SAMARKAND, Uzbekistan (Mar. 2)
Over a feast of lamb kabobs, minced-meat dumplings, pickled tomatoes and Uzbek vodka, Markiel “Marik” Fazilov explains the evolution of his ancient but dwindling community of Bukharan Jews.
Then the Samarkand representative for the American Jewish Joint Distribution Committee turns personal for a beat — and that’s when the Russian translation seems to hiccup.
“Marik is director of a school for chess and checkers,” says Zhenya, the interpreter.
“Checkers? You mean chess?”
“No, Marik is a checkers grandmaster. You don’t know checkers?”
“Checkers? The game with the red and black pieces, the board with the squares?”
Zhenya consults with Fazilov.
“Yes, checkers! Marik won the world championship in 1998 in Brazil.”
Indeed, the board game that is mostly the domain of the young in North America has for decades been competitive sport across the former Soviet Union.
And Fazilov, 48, has left his mark in the record books: He was the three-time junior checkers champion in the Soviet Union, and he’s now won two of the seven world championships in which he’s competed for Uzbekistan, the ex-Soviet republic.
Yet Fazilov, with dark rings around the eyes and his ubiquitous English driving cap — Bukharans are traditional; men typically cover their heads with caps, while women often opt for scarves — is modest about his achievements.
As he’s peppered with more questions about checkers, he interrupts the interview to ask: “You won’t be focusing on this, will you? I’m more interested in you writing about our community.”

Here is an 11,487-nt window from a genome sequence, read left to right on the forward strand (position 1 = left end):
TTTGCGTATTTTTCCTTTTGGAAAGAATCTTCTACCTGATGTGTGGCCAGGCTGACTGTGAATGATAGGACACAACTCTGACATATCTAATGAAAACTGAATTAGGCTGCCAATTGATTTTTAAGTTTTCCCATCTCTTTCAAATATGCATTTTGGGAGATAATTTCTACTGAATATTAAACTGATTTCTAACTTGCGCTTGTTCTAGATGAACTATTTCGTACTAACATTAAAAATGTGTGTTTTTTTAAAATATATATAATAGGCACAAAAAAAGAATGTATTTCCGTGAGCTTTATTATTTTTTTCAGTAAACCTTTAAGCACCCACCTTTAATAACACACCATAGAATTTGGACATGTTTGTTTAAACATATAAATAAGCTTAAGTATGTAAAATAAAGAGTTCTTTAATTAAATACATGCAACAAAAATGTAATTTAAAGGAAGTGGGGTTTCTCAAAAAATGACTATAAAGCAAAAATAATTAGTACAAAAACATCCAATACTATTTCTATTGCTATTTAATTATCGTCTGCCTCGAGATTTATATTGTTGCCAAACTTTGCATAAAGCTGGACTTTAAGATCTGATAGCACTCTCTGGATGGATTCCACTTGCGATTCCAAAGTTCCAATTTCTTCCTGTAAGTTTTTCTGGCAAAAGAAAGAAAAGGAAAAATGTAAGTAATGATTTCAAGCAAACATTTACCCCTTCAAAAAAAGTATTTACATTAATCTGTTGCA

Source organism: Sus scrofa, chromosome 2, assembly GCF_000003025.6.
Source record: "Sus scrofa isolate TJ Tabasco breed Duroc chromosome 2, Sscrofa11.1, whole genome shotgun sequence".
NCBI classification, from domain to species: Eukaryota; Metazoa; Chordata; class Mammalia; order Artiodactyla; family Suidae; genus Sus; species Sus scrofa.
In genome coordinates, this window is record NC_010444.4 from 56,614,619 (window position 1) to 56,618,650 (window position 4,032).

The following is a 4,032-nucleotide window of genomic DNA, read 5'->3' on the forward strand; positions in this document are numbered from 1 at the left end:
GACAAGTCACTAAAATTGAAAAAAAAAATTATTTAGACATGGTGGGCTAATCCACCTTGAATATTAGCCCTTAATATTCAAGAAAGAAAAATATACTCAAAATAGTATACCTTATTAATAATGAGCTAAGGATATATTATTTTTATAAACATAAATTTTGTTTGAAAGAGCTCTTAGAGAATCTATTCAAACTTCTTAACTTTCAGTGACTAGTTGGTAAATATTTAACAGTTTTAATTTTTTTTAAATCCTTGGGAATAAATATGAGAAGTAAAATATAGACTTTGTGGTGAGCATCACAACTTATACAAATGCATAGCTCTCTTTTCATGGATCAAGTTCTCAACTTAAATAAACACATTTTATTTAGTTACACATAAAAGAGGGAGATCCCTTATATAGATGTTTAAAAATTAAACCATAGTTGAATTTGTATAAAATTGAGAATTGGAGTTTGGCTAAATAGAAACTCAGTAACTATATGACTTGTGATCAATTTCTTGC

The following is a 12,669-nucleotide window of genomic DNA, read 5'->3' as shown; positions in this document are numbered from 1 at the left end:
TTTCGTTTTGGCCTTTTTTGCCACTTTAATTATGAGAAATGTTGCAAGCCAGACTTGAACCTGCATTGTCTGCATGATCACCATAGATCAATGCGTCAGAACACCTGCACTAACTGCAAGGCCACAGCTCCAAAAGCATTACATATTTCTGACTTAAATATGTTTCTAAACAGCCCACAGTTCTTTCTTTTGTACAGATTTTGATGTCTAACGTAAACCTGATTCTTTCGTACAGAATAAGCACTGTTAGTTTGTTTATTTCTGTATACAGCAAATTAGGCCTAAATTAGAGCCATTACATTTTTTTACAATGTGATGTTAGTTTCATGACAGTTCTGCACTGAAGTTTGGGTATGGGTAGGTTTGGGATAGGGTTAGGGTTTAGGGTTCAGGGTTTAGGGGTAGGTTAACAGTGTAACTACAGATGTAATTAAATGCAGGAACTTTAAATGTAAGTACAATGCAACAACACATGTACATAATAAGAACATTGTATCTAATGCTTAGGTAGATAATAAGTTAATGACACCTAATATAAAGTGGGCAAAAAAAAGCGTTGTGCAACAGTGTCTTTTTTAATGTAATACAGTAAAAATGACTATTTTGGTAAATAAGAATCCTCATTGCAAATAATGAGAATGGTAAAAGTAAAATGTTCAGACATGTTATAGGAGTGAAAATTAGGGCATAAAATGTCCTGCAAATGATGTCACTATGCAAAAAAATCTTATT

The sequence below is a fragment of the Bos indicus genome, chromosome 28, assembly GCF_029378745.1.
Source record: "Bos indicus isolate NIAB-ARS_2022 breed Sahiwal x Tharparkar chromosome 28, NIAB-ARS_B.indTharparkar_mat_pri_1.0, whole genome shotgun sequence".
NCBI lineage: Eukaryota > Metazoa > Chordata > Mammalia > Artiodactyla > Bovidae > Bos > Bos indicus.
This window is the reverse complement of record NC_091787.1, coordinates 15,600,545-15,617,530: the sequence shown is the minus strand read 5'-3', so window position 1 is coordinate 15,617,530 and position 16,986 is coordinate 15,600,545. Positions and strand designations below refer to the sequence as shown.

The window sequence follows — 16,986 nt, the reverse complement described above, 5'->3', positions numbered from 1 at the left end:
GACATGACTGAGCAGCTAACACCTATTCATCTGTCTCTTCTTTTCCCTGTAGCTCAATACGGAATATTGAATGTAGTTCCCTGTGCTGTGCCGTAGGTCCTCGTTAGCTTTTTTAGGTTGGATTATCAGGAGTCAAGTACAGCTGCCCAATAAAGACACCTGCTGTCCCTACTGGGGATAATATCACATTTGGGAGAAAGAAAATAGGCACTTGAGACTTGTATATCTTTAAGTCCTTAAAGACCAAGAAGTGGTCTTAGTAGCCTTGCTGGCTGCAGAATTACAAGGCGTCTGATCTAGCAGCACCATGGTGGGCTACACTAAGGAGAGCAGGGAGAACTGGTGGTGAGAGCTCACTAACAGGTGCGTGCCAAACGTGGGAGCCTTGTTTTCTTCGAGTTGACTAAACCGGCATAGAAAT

Fazilov is indeed passionate about the Bukharans. Some suggest they arrived in Central Asia as caravan merchants some 2,000 years ago, descended from one of the 10 lost tribes of Israel, or as transplants from Persia in the fifth century.
As the last of six siblings left here, Fazilov knows better than most how poverty and immigration have decimated the Bukharan presence in Uzbekistan, even as Jewish life rebounds after 75 years of repressive Soviet rule.
Via the JDC, Fazilov has become a virtual lifeline to some 170 elderly Jews living in Samarkand, providing them with vital medicine and food relief.
But as the community shrinks, Fazilov is documenting the Jewish experience in this erstwhile hub of the old Silk Road, as both amateur historian and lead restorer of the Bukharan cemetery.
His protestations notwithstanding, Fazilov’s checkers career is an irresistible topic, offering a lens on one aspect of Jewish life over the past half-century.
During the height of Stalin’s purges, from 1936-38, the Soviet tyrant simultaneously sought to popularize chess and checkers among the masses, Fazilov says.
The purpose: “to occupy people who could think” — especially Jews, Fazilov suggests — “to give them something intellectual to be busy with, just to keep them from getting their noses into politics.”
Fazilov was introduced to these board games at the age of 7.
He grew up in Samarkand’s machalla, the warren of unpaved, rutted alleyways of the old Jewish quarter. Just across the way from his home was the local Jewish club.